John Thornton Meets Fitzwilliam Darcy … or How Everything Is Possible in a Period Drama Christmas Story

Milton, Lancashire – December 24th, 1850 Tomorrow was Christmas, and it should have been a merry time. Another year was over, and Marlborough Mills had done reasonably well, despite the strike. Or should I say, it had been doing well before the strike? Ah … Men would seek to better themselves, and strive to bring down mill masters who stood in their way. I, John Thornton, was in their black book even more, because I brought in Irish workers to do their jobs while the strike lasted. Yet who could blame me for trying to save my business, no matter … Read more

The Reform of John Thornton – Part Fourteen

Chapter Fourteen For the next three months, I fought tooth and nail to keep my business afloat. I travelled to Birmingham, Leeds and even London to find some new investors, but alas, to no avail. Latimer would not see me again when I applied for an interview about a new loan. Needless to say I did not pursue Ann Latimer further. I was relieved about that, at least. On one day in late spring, I received a visit from Mr Bell, my landlord. He was an Oxford academic from a wealthy family, who had invested and still was investing money … Read more

The Reform of John Thornton – Part Thirteen

Chapter Thirteen   I rose from my chair behind my desk, all my limbs stiff with fatigue. It was late, I guessed. Just then the whistle blew, indicating the end of the evening shift. Ten o’ clock. I went to the window. Little Tom Boucher sat on the rough wooden planks of the loading bank, his feet in their scuffed boots dangling from it. He was reading aloud from a book. That was a most intelligent lad, I mused, while I donned my coat. I went to stand beside him, reading over his shoulder. He was spelling the words diligently, … Read more

The Reform of John Thornton – Part Twelve

Chapter  Twelve   One day in early October, I was in the courtyard, when I witnessed my overseer Williams, who was chasing away from the mill an individual who I had come to loathe most assiduously. Nicholas Higgins seemed to have mustered the effrontery – and the courage, I must admit – to come and ask for work. I knew he had been dismissed from Hamper’s mill after the strike, and also, why. The firebrand and his abominable union wanted the workers to pay contributions to keep up a fund that would sustain them when there was a prolonged strike. … Read more

The Reform of John Thornton – Part Eleven

Chapter Eleven   I came home in a state of shock and disbelief. To find myself betrayed by the first woman I had ever loved, was a cruel blow. Granted, she had never been mine to begin with, but I had professed my devotion to her with an honesty that she must have never experienced in the jaded drawing rooms of London. I knew I was not a gentleman in her eyes, but surely that was to be preferred over the sly, equivocal pretences of London, where no one ever spoke the truth. Apparently, Margaret thought otherwise. And, moreover, she … Read more

The Reform of John Thornton – Part Ten

Chapter Ten   I walked the streets in a state of numbness, not seeing or hearing a thing. Barely was I able to comprehend what had just happened to me. The pain, however, was already fully in attendance. It was a wound I would carry with me for the rest of my life. I know not how, but eventually I reached Marlborough Mills, and the house, where I ascended the stairs to the parlour, feeling drained and utterly cast down. I noticed Mother was not sitting on her usual sofa, but in a smaller chair, close to the hearth. She … Read more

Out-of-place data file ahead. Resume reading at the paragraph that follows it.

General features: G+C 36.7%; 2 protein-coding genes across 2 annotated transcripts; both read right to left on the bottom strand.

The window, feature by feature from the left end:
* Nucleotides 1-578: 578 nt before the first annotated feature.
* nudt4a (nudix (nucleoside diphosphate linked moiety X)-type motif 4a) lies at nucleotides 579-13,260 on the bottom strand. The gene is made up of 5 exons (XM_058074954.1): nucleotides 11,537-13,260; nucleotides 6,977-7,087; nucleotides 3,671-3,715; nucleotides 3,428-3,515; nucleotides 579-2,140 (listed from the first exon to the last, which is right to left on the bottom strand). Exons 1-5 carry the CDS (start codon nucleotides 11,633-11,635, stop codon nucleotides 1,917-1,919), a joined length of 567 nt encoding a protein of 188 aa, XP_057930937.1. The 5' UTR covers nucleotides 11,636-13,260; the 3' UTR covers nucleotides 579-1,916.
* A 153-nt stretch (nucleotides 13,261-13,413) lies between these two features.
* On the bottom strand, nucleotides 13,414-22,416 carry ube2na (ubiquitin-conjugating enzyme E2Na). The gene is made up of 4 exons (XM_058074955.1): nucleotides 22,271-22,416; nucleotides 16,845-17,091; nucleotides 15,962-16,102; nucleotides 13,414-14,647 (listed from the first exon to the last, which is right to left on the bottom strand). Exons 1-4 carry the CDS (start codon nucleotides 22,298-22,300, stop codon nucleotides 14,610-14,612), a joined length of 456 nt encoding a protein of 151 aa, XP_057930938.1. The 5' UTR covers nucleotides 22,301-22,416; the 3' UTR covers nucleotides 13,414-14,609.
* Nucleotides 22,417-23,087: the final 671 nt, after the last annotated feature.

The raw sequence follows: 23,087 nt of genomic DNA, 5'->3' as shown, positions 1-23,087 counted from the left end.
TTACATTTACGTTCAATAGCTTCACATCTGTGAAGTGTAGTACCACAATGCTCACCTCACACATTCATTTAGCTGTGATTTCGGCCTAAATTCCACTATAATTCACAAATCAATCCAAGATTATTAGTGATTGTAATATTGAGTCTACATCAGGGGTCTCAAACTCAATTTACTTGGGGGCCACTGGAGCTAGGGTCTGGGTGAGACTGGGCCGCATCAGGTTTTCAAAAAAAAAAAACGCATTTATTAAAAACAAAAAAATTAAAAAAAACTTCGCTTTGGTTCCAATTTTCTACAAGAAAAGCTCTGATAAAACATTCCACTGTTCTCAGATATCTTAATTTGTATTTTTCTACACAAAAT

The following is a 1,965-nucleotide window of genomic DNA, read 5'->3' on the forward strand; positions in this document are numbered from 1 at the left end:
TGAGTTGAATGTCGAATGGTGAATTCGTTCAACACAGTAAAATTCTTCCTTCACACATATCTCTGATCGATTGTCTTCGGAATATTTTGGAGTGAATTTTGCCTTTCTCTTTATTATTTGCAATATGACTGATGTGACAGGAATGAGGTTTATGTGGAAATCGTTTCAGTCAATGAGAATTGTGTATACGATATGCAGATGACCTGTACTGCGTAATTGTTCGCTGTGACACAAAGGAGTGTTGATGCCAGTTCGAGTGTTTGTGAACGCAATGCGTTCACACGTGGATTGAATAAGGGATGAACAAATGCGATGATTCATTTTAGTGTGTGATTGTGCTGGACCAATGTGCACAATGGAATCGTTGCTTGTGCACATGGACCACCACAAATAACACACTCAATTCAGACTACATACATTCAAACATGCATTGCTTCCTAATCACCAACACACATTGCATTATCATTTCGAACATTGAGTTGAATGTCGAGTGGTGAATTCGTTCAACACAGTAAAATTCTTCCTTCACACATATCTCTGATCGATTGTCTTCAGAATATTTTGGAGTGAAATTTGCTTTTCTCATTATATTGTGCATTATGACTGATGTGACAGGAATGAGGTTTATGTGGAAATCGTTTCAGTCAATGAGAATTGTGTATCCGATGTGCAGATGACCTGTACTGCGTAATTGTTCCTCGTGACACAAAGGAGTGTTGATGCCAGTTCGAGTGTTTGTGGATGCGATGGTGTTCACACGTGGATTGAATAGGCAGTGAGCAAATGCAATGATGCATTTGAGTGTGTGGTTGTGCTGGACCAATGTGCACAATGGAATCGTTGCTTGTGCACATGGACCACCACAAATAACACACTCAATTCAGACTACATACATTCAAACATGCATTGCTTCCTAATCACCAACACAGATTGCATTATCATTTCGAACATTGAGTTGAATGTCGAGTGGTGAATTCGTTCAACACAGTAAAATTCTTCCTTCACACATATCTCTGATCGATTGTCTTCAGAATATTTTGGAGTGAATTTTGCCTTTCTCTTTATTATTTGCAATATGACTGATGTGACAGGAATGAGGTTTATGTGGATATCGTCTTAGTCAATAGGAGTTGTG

The Reform of John Thornton – Part Nine

Chapter Nine   The Irish arrived on a gloomy evening at Milton Outwood Station. I was present with Williams at my side, and we noted the names of the hundred men and women, who alighted from the ghastly cargo train. Poor wretches, I thought, if they had to make the journey from Liverpool in these cattle wagons. We hastened them to Marlborough Mills, where we settled them on the top floor of the building that housed the sorting room. I sent for Father Patrick, the Catholic priest, and instructed food to be given them. The next day, my looms would … Read more

The Reform of John Thornton – Part Eight

Chapter Eight   I was given more free time now and I spent it to go and read with Mr Hale more frequently. My teacher was delighted, and we had many a pleasant evening conversing about the problems of manufacturing. Mr Hale even suggested a few solutions to the workers’ discontent, such as providing food and medical attention on the premises of the mill, but of course, I could not apply them. They were far too fanciful and would not have worked. My foolish heart had hoped to see more of Margaret, now that she was forced to stay indoors … Read more

The Reform of John Thornton – Part Seven

Chapter Seven   I had enjoyed my conversation with Margaret so much that I now craved to have that kind of interaction with her on a daily basis. She intrigued me – no, she enthralled me. But it was not to be. Not even when I went to read with Mr Hale did I catch a glimpse of her. She was with her mother, Mr Hale casually informed me, one evening. So I came during the afternoon, one day that I could muster the time. To no avail, however. Mr Hale cheerfully explained that his daughter had made friends amongst … Read more

The Reform of John Thornton – Part Six

This lovely art work is not mine. I found it somewhere on the internet. Would the artist please contact me so that I can acknowledge his/her work?   Chapter Six   How grateful I was to have my mill so that I could throw myself onto my work and forget the events of that upsetting tea party. The mill required my full attention at that time, for trouble was most definitively brewing. It was of such great concern that I called on my fellow mill masters to convene and discuss the situation. Our assembly hall was next to the Lyceum … Read more